Punch Drunk: Beer With Andreas Addison 

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Andreas Addison has just come from a lunchtime meet-and-greet with “influential people” — or as he describes them, “people who are involved with life.”

They sound important. I hope to be involved with life one day myself.

We’re meeting at Star-lite Lounge for beers at 2 p.m. on a Tuesday, because it’s close to my house and I like to drink beer.

At 34, he’s a former city employee, now candidate for the open 1st District council seat. Originally from Alexandra, he graduated in ’04 from Virginia Tech with a degree in political science, making his way to Richmond and working as an analyst for the City of Richmond.

Before he quit to make a run at office, he was the city’s civic innovator — a title that has gained some cachet in other cities but was unheard of here before Addison started adding it to his email signature.

I’ve known Addison for a while, but honestly I have no idea what that job title means. It sounds like one of those quirky and meaningless executive job re-brands like chief idea officer or director of first impressions.

“Civic innovation is really simply using technology, data and people — whether in government or in the public — to find ways to improve government,” Addison says.

“And basically,” he adds, “I started throwing the title out there on my email and no one said no.”

I still don’t understand what the job entails, but he explains it in such a confident way that I feel stupid to ask again. I’ll just go ahead and drink more.

Because city employees can’t run for council, he’s using what he learned as a civic innovator to consult for other cities, and presumably bill them large sums of money.

I call that getting involved with life.

Addison is running against nonprofit consultant and former Army pilot Harry Warner Jr. and information technology project manager Jonathan Cruise. And in a district race that has seen little drama, you may have noticed Addison’s recent announcement on Facebook that he’s taking a stand against Joe Morrissey as Richmond’s next mayor, calling him “the biggest threat facing the city’s future.”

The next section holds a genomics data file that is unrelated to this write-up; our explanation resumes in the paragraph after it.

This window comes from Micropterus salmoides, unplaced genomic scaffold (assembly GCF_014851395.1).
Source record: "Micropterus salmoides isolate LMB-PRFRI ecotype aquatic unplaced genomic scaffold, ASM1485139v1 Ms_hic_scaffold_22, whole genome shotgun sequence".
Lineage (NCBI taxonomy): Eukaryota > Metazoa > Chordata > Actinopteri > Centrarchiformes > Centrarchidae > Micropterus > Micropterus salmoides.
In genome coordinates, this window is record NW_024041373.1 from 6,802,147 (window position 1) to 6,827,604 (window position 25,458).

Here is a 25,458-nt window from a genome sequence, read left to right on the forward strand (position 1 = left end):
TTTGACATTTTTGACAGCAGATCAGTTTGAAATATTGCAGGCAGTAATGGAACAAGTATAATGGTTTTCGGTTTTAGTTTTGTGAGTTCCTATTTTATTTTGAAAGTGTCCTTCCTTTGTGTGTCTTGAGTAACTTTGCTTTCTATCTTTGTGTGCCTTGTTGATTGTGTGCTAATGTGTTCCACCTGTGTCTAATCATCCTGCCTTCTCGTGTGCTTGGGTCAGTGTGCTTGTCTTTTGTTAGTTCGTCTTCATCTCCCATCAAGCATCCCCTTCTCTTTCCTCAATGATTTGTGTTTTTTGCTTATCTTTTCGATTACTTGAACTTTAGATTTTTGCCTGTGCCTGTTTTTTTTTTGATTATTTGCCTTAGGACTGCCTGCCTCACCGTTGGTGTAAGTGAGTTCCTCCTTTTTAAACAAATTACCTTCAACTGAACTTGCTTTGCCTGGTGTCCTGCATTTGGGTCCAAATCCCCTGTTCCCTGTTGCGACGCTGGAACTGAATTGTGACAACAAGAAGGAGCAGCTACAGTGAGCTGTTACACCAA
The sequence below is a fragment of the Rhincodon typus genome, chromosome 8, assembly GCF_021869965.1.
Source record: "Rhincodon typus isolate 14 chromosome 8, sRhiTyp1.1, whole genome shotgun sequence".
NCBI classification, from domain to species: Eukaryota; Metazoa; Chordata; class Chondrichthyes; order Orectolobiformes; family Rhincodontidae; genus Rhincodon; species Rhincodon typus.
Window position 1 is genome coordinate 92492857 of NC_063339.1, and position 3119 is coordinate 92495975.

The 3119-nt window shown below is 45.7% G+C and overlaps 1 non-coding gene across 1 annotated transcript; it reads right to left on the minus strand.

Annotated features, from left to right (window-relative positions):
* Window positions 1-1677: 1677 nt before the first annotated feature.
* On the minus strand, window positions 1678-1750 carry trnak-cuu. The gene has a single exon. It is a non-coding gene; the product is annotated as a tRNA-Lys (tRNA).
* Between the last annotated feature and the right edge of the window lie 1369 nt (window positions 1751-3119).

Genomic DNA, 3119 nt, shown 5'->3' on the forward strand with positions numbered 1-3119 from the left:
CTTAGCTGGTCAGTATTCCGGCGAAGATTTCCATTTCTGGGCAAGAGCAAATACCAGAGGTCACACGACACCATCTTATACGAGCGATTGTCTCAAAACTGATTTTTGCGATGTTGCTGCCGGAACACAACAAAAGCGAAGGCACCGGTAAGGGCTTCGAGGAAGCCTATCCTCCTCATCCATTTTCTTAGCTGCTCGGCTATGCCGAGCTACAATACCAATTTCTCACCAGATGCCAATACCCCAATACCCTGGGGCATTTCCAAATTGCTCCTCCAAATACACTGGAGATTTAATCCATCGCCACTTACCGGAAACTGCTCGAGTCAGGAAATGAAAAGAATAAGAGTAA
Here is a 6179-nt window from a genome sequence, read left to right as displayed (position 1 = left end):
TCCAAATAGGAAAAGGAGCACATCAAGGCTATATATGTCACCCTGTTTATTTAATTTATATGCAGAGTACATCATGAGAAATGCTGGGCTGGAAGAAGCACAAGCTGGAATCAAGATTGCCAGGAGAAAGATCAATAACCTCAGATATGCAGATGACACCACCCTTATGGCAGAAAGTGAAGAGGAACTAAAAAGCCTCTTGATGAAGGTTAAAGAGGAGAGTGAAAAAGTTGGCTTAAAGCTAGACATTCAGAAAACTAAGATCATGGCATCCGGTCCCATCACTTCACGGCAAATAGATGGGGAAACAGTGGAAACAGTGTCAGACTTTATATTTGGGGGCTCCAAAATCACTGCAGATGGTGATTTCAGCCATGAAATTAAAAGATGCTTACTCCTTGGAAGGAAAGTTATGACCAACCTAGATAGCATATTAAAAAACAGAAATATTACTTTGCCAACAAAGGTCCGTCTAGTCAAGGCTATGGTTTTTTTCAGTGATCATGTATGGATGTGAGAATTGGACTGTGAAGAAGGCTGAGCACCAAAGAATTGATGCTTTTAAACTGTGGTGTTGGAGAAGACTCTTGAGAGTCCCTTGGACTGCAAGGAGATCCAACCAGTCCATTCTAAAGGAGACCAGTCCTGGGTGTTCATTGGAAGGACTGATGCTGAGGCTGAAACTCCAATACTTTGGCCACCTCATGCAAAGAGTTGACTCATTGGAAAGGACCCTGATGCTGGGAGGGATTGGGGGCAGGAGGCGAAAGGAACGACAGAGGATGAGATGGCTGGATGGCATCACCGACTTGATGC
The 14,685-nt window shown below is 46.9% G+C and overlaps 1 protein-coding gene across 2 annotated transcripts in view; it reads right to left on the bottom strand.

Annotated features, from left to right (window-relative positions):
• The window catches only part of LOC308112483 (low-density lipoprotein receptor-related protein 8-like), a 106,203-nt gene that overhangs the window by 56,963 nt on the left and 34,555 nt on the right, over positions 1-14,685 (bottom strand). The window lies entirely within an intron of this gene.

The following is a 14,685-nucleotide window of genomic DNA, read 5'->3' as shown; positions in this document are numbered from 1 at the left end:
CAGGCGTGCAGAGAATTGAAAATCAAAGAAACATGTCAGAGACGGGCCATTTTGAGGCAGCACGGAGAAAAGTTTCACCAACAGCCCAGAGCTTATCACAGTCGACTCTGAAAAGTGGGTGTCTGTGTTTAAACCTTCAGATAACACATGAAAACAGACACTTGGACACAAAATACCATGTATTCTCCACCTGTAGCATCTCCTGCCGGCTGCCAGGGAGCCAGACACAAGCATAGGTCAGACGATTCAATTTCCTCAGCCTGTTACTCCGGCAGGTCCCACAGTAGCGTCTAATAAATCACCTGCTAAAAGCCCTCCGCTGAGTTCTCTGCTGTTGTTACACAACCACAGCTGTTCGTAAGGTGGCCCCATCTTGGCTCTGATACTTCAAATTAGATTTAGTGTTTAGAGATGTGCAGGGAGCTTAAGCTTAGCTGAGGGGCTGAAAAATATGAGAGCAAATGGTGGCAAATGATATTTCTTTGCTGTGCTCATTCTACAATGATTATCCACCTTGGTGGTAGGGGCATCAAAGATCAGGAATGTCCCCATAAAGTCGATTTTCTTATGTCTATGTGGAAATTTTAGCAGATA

Second District candidate for City Council and local developer Charlie Diradour has also come out against Joe Morrissey.

“Richmond doesn’t need to be on the front page of The Washington Post for electing Morrissey,” he says. “Joe’s style of leadership has plagued our region for decades.”

I openly wonder to both Diradour and Addison whether perhaps these public pronouncements are just designed to win votes, with both their districts showing little support for Morrissey in recent polls. Could these public stances be simple pandering for votes?

Morrissey seems to think so. “Look at why they do this,” he told the Richmond Times-Dispatch. “They have taken a reading of some of the constituents in their districts, and they believe it helps their candidacy.”

But Diradour — who’s running against School Board member Kim Gray and community organizer Rebecca Keel — doesn’t want to take the bait.

“I, like many long-term residents of this city, know Joe’s history, and am in no way taking a safe approach here,” Diradour says. “Good judgment was the basis for my answer.”

Addison also defers, saying, “The reason I made that statement, was as a leader, I want people to know where I stand.”

Do I believe them? Not exactly. But they’re both smart, politically minded guys and I don’t expect them to say anything different.

“Given all the things that I’m running for in my campaign,” Addison says — “a 21st-century City Hall, driving change to really engage and fix our schools as a community, to fixing things from a budget standpoint, accountability — I just see Joe Morrissey not being that kind of candidate.”

Will all of these men get to join hands and sing “Kumbaya” in a month? Who knows? But I get the impression that both council candidates understand the importance of making a splash late in their respective races in order to draw attention to themselves — and who can blame them with council members pulling down a fat $25,000 a year.

Seriously though, that’s not enough money, regardless of how poorly our elected officials are doing. But that’s a discussion for another day.

Facebook proclamations and weird job titles aside, Addison is young, idealistic and hopeful.

I think he’d make a fine City Council transformation agent. S

Jack Lauterback also is co-host of “Mornings with Melissa and Jack” on 103.7 Play weekdays from 6-9. Connect with him at letters@styleweekly.com, or on Twitter at @jackgoesforth.

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